already professionally tanned hide, would like to soften?

Submitted by Cheri on 1/1/05 at 12:43 PM. ( )

I did a bunch of searching and reading on the site already. Most references i came across to breaking, re-oiling etc seem to be if you are tanning a hide your self. I had several bear hides(with the heads/faces) tanned and just got them back but would like to soften them up a bit so they hang nice (they were folded up so have hard creases in them every 18 inches or so!) Is there a way i can do this? I'm not a taxidermist and we take everything in for professional work, but the hides we get back that are just tanned and not mounted always are so stiff. I'd really like to be able to get rid of the creases and get the face and ears to lay nice when i hang it. Any suggestions would be greatly appreciated! thank you!

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Change tanneries

This response submitted by Evelyn on 1/1/05 at 1:57 PM. ( )

Cheri, if you send your hides out to a professional tannery, they should come back nice soft and flexible. If they are not, then your tannery is not doing a good job and you need to look for a better one. There is really not much you can do to soften the hide up anymore now. For the creases it might help to lay the hide out flat for a few weeks and put something heavier on the creases. They should disappear after a while. It won't help the softness though.

Not defending the Tanner but...

This response submitted by oldshaver on 1/1/05 at 3:07 PM. ( )

there are alot of different variables that come in to play when tanning a bear. Where and when was it killed can mean a big change in skin and hair type, which means alot in how the tanner deals with that one bear. Some fairly large bears have a very deep hair root, which means that they can not be shaved thin or the hair will fall out. These same bears can not be tumbled long, or you will have alot of hair coming thru on the skin side. Cant shave thin, cant tumble long, could cause a bear to come back a little stiff, especially in the head and neck area. The type of bear I am talking about will usually have short course hair, not long and wooly. Boar capes are also a good example of this problem tanners run into from time to time. I could name more, but I guess what I am trying to say here, is that everything is not as cut and dry as you might think.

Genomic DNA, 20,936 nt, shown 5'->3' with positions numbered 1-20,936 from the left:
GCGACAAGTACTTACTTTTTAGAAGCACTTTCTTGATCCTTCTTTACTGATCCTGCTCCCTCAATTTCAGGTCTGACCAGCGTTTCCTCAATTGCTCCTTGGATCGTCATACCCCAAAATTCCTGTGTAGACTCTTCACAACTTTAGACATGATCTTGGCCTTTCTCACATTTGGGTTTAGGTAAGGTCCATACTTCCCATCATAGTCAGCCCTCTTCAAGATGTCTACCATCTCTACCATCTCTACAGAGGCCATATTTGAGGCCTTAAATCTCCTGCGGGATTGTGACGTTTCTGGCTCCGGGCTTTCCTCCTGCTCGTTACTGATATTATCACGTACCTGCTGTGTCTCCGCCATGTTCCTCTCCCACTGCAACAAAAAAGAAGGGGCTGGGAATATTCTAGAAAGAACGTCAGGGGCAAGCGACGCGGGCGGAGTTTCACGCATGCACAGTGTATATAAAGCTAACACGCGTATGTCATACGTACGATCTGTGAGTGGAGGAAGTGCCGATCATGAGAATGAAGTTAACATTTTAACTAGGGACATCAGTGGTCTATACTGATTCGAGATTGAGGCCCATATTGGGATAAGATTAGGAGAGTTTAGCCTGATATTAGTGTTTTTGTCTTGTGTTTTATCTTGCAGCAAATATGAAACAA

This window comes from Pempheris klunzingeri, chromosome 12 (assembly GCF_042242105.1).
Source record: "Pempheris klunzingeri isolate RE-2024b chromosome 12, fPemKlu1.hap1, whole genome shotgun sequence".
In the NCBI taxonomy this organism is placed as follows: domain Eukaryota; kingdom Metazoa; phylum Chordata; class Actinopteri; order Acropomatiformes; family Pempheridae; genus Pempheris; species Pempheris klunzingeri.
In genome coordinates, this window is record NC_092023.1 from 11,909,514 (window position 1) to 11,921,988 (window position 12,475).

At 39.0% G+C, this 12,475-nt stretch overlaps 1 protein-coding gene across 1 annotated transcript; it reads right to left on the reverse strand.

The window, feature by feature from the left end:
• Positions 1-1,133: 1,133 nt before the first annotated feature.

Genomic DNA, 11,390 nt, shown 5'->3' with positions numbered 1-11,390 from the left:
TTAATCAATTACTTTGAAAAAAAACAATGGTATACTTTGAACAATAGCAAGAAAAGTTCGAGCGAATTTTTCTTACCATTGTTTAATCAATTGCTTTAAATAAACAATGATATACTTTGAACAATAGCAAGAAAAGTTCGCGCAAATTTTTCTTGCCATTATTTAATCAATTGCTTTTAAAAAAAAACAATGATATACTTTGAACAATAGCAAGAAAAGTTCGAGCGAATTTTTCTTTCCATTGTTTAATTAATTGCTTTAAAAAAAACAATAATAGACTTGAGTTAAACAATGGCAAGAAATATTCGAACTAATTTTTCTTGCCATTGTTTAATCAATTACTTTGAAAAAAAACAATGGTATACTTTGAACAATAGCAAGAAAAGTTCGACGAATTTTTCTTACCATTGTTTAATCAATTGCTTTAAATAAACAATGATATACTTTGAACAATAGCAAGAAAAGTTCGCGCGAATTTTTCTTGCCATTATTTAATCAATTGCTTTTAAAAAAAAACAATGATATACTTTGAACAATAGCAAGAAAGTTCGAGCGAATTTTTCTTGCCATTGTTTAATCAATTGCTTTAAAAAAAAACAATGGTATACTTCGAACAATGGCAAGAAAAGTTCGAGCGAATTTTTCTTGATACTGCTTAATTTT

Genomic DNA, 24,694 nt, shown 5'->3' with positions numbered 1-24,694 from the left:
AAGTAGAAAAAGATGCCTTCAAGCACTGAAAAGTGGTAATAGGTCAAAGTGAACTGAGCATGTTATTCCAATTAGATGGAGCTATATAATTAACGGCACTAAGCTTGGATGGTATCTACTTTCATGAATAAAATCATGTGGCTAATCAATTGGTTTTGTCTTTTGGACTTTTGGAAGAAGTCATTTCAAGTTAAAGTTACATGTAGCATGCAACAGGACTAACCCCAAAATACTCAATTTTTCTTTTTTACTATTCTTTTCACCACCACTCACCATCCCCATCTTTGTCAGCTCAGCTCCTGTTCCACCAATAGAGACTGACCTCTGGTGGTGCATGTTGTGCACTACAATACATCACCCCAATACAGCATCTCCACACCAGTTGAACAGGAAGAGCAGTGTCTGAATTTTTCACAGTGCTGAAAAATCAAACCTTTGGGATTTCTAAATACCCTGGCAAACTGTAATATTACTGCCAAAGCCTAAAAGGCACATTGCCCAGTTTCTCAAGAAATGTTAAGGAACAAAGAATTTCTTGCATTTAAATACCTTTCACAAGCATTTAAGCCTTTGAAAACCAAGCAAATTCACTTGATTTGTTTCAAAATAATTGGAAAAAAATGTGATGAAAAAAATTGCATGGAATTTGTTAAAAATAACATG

This response submitted by John on 1/1/05 at 10:39 PM. ( )

Who tanned the hides and what type tanning solution is used? If you can rehydrate the skins, re-stretch and tack them on a piece or two of plywood depending on the size. They will not be as soft as you would like but they will certainly hang straight as a board with no creases. We have tacked down hides for several people who want to hang the hides on a wall or use them for rugs. The soft hides just crumple under your feet if you catch the edge with a toe. I don't like to tell people it is ok to use a hair on hide for rugs though. They don't seem to wear very well.

Squirt bottle with tanning oil and water

This response submitted by Roadkill on 1/3/05 at 2:54 PM. ( )

Just spray the hide down nad let it soak in. Work the hide while it dries again. You should be able to soften it pretty good.
Also, you could stake it to the ground or a large piece of plywood and pull it tight and let it dry like that. The aditional oil and pulling it tight will soften it and you can break it more while it is staked. Just take a dull knife and scrape the skin with it putting a lot of pressure on the knife.

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